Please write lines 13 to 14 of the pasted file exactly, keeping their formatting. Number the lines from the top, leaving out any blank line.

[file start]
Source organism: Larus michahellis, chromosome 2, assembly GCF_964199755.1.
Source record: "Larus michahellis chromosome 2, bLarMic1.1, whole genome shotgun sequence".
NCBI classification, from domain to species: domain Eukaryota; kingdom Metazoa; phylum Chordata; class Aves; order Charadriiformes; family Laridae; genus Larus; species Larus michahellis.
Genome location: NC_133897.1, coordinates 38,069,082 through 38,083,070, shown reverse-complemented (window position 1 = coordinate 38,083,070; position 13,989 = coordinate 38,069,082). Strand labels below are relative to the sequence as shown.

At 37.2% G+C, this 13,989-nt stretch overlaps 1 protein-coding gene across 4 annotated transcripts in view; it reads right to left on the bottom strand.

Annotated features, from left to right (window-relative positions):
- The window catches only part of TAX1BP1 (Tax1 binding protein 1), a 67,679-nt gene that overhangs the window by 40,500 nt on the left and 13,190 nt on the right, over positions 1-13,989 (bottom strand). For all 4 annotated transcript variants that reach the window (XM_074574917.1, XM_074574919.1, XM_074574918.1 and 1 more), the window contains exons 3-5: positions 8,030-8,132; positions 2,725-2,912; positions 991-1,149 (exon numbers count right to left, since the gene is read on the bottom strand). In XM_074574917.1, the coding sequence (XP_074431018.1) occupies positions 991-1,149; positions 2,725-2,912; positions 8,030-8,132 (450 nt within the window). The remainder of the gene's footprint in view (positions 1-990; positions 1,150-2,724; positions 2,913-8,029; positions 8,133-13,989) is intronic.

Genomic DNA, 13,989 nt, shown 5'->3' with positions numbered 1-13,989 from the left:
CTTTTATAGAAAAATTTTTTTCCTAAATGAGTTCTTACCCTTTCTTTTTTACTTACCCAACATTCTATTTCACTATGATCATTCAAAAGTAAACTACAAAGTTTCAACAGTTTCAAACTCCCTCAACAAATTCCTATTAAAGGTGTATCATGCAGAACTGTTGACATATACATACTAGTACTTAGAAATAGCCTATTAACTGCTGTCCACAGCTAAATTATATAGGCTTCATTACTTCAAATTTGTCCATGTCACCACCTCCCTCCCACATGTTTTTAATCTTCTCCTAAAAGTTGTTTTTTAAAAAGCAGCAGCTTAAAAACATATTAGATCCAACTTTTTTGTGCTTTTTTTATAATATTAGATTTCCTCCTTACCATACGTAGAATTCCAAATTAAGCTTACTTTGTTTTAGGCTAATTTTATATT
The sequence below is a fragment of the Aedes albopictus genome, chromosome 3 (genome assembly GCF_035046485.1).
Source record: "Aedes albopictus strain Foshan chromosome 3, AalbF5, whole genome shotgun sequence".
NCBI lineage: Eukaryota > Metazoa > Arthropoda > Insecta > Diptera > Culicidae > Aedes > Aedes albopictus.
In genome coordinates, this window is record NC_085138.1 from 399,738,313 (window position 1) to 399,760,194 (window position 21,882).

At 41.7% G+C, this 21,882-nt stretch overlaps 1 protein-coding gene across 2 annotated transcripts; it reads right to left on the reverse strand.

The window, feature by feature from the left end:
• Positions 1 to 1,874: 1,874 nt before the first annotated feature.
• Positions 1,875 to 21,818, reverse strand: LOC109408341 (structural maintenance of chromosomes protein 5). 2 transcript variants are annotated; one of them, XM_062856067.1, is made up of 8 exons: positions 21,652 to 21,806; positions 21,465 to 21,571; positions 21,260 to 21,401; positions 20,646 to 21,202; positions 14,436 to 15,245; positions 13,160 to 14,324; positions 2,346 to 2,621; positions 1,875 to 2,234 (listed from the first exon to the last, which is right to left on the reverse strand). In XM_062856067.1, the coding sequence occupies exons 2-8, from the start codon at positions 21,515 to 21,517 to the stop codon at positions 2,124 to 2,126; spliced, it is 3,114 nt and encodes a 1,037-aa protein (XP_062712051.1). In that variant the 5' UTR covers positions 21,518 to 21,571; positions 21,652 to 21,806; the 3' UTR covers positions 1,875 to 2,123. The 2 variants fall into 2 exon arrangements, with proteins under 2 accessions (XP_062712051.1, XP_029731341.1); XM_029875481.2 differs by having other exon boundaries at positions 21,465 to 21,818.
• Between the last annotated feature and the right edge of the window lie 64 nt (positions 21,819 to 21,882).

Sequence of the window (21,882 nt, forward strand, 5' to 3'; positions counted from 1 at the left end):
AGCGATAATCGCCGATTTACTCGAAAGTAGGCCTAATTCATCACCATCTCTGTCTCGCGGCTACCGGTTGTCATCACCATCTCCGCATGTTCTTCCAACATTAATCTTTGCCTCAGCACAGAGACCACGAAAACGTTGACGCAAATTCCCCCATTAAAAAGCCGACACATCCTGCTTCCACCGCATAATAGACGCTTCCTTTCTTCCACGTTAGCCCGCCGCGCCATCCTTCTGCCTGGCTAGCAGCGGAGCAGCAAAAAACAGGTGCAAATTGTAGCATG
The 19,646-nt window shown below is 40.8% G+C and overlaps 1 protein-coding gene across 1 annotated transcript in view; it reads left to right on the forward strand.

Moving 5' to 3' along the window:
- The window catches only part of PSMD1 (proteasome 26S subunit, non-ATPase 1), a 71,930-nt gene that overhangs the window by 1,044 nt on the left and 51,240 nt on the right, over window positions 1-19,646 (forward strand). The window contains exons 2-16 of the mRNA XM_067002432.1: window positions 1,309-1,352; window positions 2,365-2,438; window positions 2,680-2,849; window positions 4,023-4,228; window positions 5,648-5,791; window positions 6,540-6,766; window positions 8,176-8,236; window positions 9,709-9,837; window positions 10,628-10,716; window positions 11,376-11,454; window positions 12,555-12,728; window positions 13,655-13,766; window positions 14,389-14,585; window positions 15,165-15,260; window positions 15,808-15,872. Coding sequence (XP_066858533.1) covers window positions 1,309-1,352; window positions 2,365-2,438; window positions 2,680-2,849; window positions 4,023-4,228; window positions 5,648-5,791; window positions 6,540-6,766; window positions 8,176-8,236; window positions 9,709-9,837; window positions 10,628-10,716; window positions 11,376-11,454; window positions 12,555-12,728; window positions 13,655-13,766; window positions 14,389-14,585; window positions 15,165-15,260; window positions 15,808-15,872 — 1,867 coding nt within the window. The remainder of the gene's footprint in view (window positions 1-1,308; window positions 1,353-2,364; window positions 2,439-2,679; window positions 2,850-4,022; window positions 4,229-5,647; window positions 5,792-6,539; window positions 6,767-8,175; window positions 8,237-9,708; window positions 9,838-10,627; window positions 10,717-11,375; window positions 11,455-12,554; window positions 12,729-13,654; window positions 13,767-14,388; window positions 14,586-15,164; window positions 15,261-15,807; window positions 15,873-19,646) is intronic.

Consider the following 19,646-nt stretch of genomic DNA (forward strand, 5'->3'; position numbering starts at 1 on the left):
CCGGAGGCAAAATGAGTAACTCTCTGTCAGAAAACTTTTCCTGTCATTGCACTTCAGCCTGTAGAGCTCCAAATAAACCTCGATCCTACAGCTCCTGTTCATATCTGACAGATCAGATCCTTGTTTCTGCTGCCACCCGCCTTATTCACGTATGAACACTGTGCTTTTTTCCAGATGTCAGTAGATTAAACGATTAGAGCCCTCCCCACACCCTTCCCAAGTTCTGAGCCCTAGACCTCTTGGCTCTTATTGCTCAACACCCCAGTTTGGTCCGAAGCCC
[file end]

In genome coordinates, this window is record NC_085138.1 from 399,738,313 (window position 1) to 399,760,194 (window position 21,882).

At 41.7% G+C, this 21,882-nt stretch overlaps 1 protein-coding gene across 2 annotated transcripts; it reads right to left on the reverse strand.